Research

Clinician compliance with laboratory monitoring and prescribing guidelines in HIV-1-infected patients receiving tenofovir

Renee de Waal, Karen Cohen, Matthew P Fox, Kathryn Stinson, Gary Maartens, Andrew Boulle, Mary-Ann Davies

Abstract


Background. Tenofovir is part of the preferred first-line regimen for HIV-infected patients in South Africa (SA), but is associated with kidney toxicity. SA antiretroviral therapy (ART) guidelines recommend creatinine monitoring at baseline (ART start) and at 3, 6 and 12 months, and substituting tenofovir with zidovudine, stavudine or abacavir should creatinine clearance (CrCl) decrease to <50 mL/min.

Objective. To assess clinician compliance with tenofovir monitoring and prescribing guidelines.

Methods. We described the proportion of adult patients on tenofovir-based first-line ART who were screened for baseline renal impairment, were monitored according to the SA antiretroviral treatment guidelines, and were switched from tenofovir if renal function declined.

Results. We included 13 168 patients who started ART from 2010 to 2012. Creatinine concentrations were recorded in 11 712 (88.9%) patients on tenofovir at baseline, 9 135/11 657 (78.4%) at 3 months, 5 426/10 554 (51.4%) at 6 months, and 5 949/ 8 421 (70.6%) at 12 months. At baseline, 227 (1.9%) started tenofovir despite a CrCl <50 mL/min. While on tenofovir, 525 patients had at least one CrCl of <50 mL/min. Of 382 patients with ≥3 months’ follow-up after a CrCl <50 mL/min, 114 (29.8%) stopped tenofovir within 3 months. Clinicians were more likely to stop tenofovir in patients with lower CrCl and CD4 count. Of 226 patients who continued to receive tenofovir and had further CrCls available, 156 (69.0%) had a CrCl ≥50 mL/min at their next visit.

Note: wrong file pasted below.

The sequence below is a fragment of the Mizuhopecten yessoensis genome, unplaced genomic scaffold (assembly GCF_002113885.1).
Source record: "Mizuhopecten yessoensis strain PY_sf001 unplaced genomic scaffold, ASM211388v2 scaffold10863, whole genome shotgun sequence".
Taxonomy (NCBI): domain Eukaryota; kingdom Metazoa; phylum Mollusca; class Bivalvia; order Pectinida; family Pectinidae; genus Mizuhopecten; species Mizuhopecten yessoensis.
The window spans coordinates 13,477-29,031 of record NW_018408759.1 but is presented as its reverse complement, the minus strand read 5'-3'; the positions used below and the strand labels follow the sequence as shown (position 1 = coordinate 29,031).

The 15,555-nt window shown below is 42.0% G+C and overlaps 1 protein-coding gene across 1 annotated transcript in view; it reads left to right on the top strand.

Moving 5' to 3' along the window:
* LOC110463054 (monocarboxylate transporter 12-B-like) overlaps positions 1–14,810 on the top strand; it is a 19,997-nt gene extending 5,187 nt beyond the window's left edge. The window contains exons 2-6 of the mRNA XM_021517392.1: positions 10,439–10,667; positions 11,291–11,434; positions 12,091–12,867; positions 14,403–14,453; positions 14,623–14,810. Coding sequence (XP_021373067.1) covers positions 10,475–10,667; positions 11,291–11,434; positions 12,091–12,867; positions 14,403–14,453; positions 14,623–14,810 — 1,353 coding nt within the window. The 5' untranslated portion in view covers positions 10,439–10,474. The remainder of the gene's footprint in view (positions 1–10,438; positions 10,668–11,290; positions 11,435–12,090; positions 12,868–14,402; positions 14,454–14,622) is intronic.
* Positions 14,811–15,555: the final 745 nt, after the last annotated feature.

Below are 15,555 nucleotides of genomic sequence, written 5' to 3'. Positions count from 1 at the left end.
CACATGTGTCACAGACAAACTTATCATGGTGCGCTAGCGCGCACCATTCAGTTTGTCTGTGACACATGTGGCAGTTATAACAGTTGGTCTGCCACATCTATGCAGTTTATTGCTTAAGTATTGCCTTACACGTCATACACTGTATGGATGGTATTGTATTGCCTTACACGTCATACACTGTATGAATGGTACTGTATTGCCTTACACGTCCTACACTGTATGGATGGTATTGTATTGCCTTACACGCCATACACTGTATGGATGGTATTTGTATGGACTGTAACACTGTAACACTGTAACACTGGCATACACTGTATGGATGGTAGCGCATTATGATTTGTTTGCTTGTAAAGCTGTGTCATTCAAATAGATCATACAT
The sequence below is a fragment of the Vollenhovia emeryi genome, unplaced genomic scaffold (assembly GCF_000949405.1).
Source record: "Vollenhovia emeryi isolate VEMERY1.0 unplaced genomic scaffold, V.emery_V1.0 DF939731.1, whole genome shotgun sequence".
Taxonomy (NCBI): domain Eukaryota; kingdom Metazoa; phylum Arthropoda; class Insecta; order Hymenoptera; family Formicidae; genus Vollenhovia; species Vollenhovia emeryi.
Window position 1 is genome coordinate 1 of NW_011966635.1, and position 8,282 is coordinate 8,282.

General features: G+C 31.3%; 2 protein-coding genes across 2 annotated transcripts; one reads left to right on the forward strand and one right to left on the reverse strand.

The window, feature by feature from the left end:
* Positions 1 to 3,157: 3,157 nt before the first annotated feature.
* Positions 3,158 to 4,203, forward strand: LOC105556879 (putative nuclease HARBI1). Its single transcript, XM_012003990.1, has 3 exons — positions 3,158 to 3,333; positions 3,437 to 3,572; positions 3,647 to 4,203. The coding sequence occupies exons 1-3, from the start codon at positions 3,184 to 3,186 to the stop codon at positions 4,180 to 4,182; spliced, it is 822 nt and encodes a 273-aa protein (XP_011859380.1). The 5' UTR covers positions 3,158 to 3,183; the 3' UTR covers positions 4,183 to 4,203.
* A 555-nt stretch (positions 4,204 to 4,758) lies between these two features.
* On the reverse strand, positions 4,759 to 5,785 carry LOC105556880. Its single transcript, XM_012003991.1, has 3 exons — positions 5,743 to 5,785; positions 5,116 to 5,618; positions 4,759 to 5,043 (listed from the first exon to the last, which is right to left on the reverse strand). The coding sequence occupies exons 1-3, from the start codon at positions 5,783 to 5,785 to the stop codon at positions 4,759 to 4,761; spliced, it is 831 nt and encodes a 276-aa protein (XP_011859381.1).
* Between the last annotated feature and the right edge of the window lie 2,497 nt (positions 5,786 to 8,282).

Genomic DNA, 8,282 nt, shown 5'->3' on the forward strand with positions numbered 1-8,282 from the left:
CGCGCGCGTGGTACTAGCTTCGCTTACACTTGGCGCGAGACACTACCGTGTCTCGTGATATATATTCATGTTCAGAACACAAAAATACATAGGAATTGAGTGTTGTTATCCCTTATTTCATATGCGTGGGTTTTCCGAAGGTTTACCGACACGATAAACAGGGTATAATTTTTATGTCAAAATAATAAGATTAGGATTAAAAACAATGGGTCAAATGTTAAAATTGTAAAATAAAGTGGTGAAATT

Conclusions. Creatinine monitoring is feasible where access to laboratory services is good. Kidney function recovered in most patients who continued to receive tenofovir despite a CrCl <50 mL/min. Further research is needed to determine how best to monitor renal function with tenofovir in resource-limited settings. 


Authors' affiliations

Renee de Waal, Centre for Infectious Disease Epidemiology and Research, School of Public Health and Family Medicine, Faculty of Health Sciences, University of Cape Town, South Africa

Karen Cohen, Division of Clinical Pharmacology, Department of Medicine, Faculty of Health Sciences, University of Cape Town, South Africa

Matthew P Fox, Boston University Center for Global Health and Development, Boston, USA; Health Economics and Epidemiology Research Office, Department of Internal Medicine, School of Clinical Medicine, Faculty of Health Sciences, University of the Witwatersrand, Johannesburg, South Africa

Kathryn Stinson, Centre for Infectious Disease Epidemiology and Research, School of Public Health and Family Medicine, Faculty of Health Sciences, University of Cape Town, South Africa; Médecins Sans Frontières, Khayelitsha, Cape Town, South Africa

Gary Maartens, Division of Clinical Pharmacology, Department of Medicine, Faculty of Health Sciences, University of Cape Town, South Africa

Andrew Boulle, Centre for Infectious Disease Epidemiology and Research, School of Public Health and Family Medicine, Faculty of Health Sciences, University of Cape Town, South Africa

Mary-Ann Davies, Centre for Infectious Disease Epidemiology and Research, School of Public Health and Family Medicine, Faculty of Health Sciences, University of Cape Town, South Africa

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Keywords

HIV; Antiretroviral; Tenofovir; Renal function; Creatinine clearance

Cite this article

South African Medical Journal 2016;106(4):369-371. DOI:10.7196/SAMJ.2016.v106i4.10153

Article History

Date submitted: 2015-10-03
Date published: 2016-03-09

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